Pro-life demonstrators protest in front of the US Supreme Court during the 44th annual March for Life in Washington, DC, on January 27, 2017.
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Many conservatives spent Thusday piling on liberal writer Jill Filipovic for tweting that those concerned about climate change should consider having fewer children.
Having children is one of the worst things you can do for the planet. Have one less and conserve resources. https://t.co/8oP2SlL8Gj
— Jill Filipovic (@JillFilipovic) July 12, 2017
“Who among us has the right,” National Review’s Alexandra DeSanctis asked, “to decide when a child is ‘extra’ and how many is too many?”
Of course, there’s a big difference between offing a child standing next to you and saying that people ought to choose not to have that child in the first place. But both presume that human life is valuable only if—and should be brought into the world only if—a certain subset of powerful and wise elites give the okay. Filipovic’s solution doesn’t even meet her own standard of public policy designed for those already alive—she ignores the fact that having children brings joy to parents, one-child policies have disastrous consequences, and lowering birthrates would render her beloved social programs inoperable. (With fewer workers, who would pay for all the benefits?) If the Left’s view becomes widely accepted as a desirable or necessary course of action, there is no limiting principle to prevent it from becoming a government-enforced mandate against over-reproduction.
At the Federalist, Mollie Hemingway agreed, writing that Filipovic’s tweet evinced an “anti-human attitude.” “Conservatives are accused of wrongly saying that some liberals think as Filipovic does, but her tweet and the larger movement she participates in show that the characterization is fair,” she wrote. “A couple of years ago I noted the problem of what I termed ‘fecundophobia’—an open dislike of children and women’s fertility in general.”
A number of conservative writers also chimed in on Twitter:
Psst: This is the sort of thing that conservatives are supposedly unfairly accusing liberals of believing. You aren’t supposed to admit it! https://t.co/E9dfryzk55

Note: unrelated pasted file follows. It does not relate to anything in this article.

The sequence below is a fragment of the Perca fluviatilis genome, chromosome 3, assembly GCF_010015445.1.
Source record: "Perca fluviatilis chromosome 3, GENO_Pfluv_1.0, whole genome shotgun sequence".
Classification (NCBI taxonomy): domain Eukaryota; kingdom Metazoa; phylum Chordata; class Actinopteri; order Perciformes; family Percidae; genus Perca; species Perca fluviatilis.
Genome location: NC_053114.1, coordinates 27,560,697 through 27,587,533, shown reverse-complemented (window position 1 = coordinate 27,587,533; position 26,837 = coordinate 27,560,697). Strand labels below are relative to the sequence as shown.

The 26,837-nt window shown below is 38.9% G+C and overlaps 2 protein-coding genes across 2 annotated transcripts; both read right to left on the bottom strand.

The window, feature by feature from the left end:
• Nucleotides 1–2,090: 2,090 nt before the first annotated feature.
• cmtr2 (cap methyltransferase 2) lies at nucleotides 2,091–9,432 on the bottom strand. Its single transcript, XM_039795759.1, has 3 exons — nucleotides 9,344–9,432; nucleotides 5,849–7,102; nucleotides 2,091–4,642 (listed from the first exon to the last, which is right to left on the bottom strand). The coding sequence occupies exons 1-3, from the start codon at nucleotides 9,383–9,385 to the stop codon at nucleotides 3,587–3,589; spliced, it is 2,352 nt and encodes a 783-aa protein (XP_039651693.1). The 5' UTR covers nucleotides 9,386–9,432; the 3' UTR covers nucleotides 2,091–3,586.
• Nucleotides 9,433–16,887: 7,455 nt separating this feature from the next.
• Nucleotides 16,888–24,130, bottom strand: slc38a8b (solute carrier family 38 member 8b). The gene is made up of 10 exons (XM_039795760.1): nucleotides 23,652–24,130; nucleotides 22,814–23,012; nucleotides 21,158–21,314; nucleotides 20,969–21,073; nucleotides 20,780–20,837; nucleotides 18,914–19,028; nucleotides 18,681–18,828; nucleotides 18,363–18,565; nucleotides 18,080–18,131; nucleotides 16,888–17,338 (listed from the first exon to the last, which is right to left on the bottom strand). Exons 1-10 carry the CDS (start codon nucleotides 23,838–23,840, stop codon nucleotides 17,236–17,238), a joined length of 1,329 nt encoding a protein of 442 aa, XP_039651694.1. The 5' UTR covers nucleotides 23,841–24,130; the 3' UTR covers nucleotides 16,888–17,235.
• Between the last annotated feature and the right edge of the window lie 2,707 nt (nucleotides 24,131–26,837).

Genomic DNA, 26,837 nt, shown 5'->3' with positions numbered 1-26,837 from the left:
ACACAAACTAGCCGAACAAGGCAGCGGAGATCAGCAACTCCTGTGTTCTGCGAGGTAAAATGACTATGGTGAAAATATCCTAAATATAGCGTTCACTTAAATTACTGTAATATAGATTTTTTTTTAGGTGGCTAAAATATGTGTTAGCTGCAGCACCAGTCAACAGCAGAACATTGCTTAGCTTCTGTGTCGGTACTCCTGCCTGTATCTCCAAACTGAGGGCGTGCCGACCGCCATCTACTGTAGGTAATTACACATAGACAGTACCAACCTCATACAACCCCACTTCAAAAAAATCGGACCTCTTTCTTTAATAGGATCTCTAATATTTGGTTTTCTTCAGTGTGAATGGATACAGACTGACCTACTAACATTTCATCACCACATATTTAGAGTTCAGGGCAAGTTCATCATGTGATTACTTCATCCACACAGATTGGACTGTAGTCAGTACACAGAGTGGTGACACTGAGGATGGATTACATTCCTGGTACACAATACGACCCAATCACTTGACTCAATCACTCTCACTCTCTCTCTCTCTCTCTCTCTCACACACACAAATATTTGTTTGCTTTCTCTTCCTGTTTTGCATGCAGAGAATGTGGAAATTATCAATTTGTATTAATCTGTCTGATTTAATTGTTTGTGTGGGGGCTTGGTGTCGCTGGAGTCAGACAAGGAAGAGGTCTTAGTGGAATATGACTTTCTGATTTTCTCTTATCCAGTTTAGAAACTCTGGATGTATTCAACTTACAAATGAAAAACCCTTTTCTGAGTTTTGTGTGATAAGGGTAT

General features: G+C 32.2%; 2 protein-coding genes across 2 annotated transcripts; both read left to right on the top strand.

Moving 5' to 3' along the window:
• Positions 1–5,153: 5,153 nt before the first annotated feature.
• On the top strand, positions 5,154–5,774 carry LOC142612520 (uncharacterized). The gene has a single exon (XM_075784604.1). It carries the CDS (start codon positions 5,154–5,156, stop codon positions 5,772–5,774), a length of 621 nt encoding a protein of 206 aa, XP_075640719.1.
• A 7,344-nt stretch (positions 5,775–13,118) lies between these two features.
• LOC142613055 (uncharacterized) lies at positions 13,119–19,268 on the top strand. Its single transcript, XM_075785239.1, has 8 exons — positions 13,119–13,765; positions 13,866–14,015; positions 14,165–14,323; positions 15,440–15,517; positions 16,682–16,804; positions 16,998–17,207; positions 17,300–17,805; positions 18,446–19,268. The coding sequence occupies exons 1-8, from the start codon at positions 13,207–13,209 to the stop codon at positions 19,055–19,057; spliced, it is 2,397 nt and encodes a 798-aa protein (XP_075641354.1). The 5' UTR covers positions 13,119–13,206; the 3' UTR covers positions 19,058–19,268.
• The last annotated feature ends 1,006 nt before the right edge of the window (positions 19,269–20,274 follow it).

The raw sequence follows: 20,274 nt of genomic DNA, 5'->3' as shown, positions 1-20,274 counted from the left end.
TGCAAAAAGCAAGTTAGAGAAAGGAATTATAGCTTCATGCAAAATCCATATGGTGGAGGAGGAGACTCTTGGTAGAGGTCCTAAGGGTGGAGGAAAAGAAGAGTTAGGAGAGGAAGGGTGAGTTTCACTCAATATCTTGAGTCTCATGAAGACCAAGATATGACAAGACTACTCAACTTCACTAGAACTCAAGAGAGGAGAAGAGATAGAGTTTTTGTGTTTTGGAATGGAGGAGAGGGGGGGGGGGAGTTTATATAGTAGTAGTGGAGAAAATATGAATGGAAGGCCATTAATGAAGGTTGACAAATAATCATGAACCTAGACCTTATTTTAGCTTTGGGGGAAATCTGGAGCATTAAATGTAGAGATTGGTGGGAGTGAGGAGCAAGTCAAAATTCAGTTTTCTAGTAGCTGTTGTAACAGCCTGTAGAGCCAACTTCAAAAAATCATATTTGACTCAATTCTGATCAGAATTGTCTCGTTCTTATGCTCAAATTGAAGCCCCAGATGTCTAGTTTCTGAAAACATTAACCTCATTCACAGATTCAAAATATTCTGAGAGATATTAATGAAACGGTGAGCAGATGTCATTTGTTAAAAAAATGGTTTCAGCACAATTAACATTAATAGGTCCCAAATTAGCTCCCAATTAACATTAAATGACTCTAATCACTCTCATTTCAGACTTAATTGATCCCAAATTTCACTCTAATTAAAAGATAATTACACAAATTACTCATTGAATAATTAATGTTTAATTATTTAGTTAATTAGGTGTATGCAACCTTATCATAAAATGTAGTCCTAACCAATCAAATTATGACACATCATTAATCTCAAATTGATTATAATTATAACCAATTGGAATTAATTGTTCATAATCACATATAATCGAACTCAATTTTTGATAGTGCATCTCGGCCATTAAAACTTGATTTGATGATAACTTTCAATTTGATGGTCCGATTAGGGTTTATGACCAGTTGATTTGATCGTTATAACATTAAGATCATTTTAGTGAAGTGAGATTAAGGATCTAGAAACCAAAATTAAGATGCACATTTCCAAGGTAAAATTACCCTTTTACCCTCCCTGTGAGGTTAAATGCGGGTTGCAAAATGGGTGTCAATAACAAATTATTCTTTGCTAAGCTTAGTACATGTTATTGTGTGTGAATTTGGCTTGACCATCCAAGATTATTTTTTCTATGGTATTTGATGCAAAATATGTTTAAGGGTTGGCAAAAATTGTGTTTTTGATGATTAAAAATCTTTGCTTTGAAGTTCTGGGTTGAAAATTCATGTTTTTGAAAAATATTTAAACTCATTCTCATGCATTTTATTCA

— Philip Klein (@philipaklein) July 12, 2017
In other news:
Conservatives also wearily assessed the prospects of Senate Republicans’ latest iteration of their health care bill. “Increasingly the GOP health-care saga feels like a season of Jets football,” HotAir’s Allahpundit wrote. “Depressing, way too long, utterly predictable in its outcome”:
We may be about to conduct an interesting experiment on what happens in a midterm if the ruling party passes … nothing. Nothing bad, nothing good either. Just nothing. Do voters vote their standard partisan preferences in that scenario or does a “do-nothing” Republican Congress get punished? The only one of the three no’s who seems set in stone is Rand Paul. That’s the good news for McConnell. The bad news is that there are other potential no’s still out there — Dean Heller, Lisa Murkowski, Shelley Moore Capito, Mike Lee, Ron Johnson, Jeff Flake. Three no’s would put McConnell on the cusp of a nailbiting victory. Six or seven no’s and the game is all but over.
RedState’s Joe Cunningham praised the inclusion of the Cruz-Lee amendment in the revised bill as a “victory for conservatives.” “The Cruz-Lee amendment is a common sense amendment that would ensure men don’t have to pay for mamograms and pap smears, while women don’t have to pay for prostate exams,” he wrote. “The problem for the liberal Republicans is that they want to continue to keep costs down by having people pay for that extra coverage still. So, in order to keep the low income sick insured, they want more money going into the system to keep costs down.”